Legacy Applicants Have Admissions Advantage

LOL! I bestow upon this study the infamous DUH! of the Century Award. You gotta be kidding me.

A new study of 30 highly selective colleges conducted by a Harvard University researcher found that legacy applicants–students who have a family connection at a school–have a significant advantage in admission.

I wonder how many taxpayer dollars funded this brainstorm.

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Here’s the hilariously obvious scoop, compiled by Alexander Gong:

Study Shows Legacy Students Have Advantage In College Admissions

A new study of 30 highly selective colleges conducted by a Harvard University researcher found that legacy applicants–students who have a family connection at a school–have a significant advantage in admission.

The study, led by Michael Hurwitz, a doctoral student at the Harvard Graduate School of Education, revealed that applicants to a parent’s alma mater had, on average, seven times the odds of admission of nonlegacy applicants, The New York Times reported. By comparison, students whose parents did graduate work there or who had a grandparent, sibling, aunt or uncle who attended the school were only twice as likely to be admitted.

“It’s fundamentally unfair because it’s a preference that advantages the already advantaged,” said Richard D. Kahlenberg, a senior fellow at the Century Foundation, a nonprofit research organization. “It has nothing to do with the individual merit of the applicant.”

According to The Chronicle of Higher Education, legacy applicants, all other things being equal, had a 23.3 percentage point increase in their probability of admission compared to nonlegacy applicants. Primary legacies, applicants with a parent who attended the college as an undergraduate, had a staggering 45.1 percentage point advantage. In other words, if a nonlegacy applicant faced a 15 percent chance of admission, a primary legacy applicant with identical credentials would have a 60 percent chance of getting in.

Hurwitz says legacy or nonlegacy status matters a lot to individual applicants; however, because applicant pools are so large, legacy admits do not greatly decrease the chance that other students will get into the college of their choice. Of more than 290,000 applications he examined, only about 6 percent had legacy status.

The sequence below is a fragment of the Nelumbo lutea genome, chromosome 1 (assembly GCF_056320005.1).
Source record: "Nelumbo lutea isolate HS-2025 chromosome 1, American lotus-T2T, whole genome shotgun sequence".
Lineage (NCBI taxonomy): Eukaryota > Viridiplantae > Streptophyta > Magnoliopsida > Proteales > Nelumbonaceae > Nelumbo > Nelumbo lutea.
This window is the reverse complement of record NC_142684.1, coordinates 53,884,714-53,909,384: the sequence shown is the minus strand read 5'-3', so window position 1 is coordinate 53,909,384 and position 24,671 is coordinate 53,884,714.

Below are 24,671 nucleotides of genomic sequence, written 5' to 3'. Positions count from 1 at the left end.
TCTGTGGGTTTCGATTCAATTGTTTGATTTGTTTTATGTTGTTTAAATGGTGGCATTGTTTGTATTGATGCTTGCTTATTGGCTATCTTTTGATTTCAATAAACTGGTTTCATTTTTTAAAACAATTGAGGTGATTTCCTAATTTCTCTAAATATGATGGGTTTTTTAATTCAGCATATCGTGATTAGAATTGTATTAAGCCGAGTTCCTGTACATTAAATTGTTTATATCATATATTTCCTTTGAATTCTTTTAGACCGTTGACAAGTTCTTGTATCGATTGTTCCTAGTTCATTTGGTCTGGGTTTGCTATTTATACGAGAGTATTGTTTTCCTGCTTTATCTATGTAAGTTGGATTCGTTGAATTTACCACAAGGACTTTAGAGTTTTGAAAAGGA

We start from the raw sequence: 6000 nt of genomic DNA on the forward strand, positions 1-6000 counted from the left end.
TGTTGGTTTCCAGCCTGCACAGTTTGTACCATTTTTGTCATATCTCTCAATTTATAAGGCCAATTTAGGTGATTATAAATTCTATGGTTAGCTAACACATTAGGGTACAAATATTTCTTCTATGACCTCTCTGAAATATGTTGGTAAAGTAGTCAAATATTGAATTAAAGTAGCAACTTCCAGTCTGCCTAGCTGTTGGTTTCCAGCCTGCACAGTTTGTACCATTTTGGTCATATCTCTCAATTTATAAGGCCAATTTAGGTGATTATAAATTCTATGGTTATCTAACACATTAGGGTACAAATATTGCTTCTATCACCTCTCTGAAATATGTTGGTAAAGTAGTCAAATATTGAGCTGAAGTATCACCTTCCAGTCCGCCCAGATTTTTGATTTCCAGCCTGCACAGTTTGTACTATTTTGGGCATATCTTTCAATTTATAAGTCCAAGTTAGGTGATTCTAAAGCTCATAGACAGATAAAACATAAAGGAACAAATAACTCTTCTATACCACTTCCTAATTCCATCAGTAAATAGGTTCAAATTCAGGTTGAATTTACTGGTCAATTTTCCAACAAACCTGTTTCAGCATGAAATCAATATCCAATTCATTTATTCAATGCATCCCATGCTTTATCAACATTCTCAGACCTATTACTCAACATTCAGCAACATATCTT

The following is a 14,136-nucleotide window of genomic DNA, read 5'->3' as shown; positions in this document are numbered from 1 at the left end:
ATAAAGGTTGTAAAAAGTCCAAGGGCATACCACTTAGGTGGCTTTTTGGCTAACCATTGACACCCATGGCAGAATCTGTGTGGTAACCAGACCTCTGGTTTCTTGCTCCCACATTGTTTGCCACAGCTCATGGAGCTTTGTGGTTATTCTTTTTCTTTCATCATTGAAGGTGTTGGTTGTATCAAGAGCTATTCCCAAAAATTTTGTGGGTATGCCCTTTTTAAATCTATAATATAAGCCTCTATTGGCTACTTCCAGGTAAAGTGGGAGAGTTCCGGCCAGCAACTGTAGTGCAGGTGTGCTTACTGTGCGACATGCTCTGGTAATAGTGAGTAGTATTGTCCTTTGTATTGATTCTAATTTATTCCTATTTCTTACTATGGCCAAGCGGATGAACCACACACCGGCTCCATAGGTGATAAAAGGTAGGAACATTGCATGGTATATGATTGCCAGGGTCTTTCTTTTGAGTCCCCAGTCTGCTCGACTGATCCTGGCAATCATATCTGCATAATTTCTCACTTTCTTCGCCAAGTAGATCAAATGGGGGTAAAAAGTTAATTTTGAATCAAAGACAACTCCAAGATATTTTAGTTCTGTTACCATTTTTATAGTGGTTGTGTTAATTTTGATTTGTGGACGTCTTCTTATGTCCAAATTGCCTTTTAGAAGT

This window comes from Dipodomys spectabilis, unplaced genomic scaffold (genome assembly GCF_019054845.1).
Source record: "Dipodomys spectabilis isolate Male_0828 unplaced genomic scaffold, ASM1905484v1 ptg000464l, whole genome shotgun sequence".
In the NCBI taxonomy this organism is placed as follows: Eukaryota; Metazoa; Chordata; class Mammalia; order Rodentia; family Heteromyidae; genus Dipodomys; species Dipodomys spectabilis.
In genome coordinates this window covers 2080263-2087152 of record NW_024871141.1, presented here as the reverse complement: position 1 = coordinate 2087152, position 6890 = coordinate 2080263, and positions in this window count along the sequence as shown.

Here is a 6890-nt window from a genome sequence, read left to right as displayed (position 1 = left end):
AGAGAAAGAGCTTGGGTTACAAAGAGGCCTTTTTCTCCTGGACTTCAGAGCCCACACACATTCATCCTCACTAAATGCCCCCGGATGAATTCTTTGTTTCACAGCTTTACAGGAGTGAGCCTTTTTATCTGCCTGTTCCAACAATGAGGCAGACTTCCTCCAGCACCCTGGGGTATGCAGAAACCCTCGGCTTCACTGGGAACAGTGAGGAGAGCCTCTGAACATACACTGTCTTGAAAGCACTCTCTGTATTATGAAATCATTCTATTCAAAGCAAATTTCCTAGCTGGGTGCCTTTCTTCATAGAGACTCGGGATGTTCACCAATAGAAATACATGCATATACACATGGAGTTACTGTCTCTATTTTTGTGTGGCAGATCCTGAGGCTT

In addition, Hurwitz discovered that legacy students, on average, had slightly higher SAT scores than nonlegacy students.

Dean of Undergraduate Admission at Stanford University Richard Shaw, on the other hand, emphasizes that legacy status does not guarantee that an applicant will be admitted to an elite school, The Stanford Daily noted.

“The reality of this is that the majority of students that are legacies do not get in,” Shaw said. But legacy students are very strong candidates, he said.

“In looking at our quantitative measures, our legacy enrollees or admits tend to be stronger than the median of the admitted class,” Shaw said. “It shatters another perception that unqualified or less qualified students are getting into Stanford because they are sons or daughters of parents who have come before them.”

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Public sentiment isn’t all that positive. Check the letters to the New York Times concerning legacy admissions. Here’s one opinion:

Legacy preferences are a red herring because elite universities use them only when it serves their institutional interests. They will be used, for example, to help the children of wealthy alumni, who are then expected to increase their annual contributions to their alma mater. But will they be used to help the children of poor or noncontributing alumni?

The only guiding principle behind the admissions policies of the elite universities is that these policies must allow them to accept — and to reject — whomever they desire. Therefore, until these universities are required to admit students solely on the basis of merit or to use affirmative action policies only to help truly disadvantaged applicants, outlawing legacy preferences by itself will change nothing.

Those with the cash and the connections will always have the advantage.

(The writer is part of a group of lawyers planning to bring a test case against legacy preferences.)

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I suppose if I were a parent whose son or daughter wanted to attend my alma mater, I would be all for legacy admissions. Maybe I would have upped my giving in the past just to pave the way a bit. However, I completely agree with the above-cited Times letter writer when he  says: Legacy preferences are a red herring because elite universities use them only when it serves their institutional interests.

So what will happen with legacy admissions? Probably nothing, unless the courts rule against it, which I think is unlikely. It’s higher ed’s ball and bat, folks. If you don’t like the rules, don’t play the game. Legacy will always mean a leg up.

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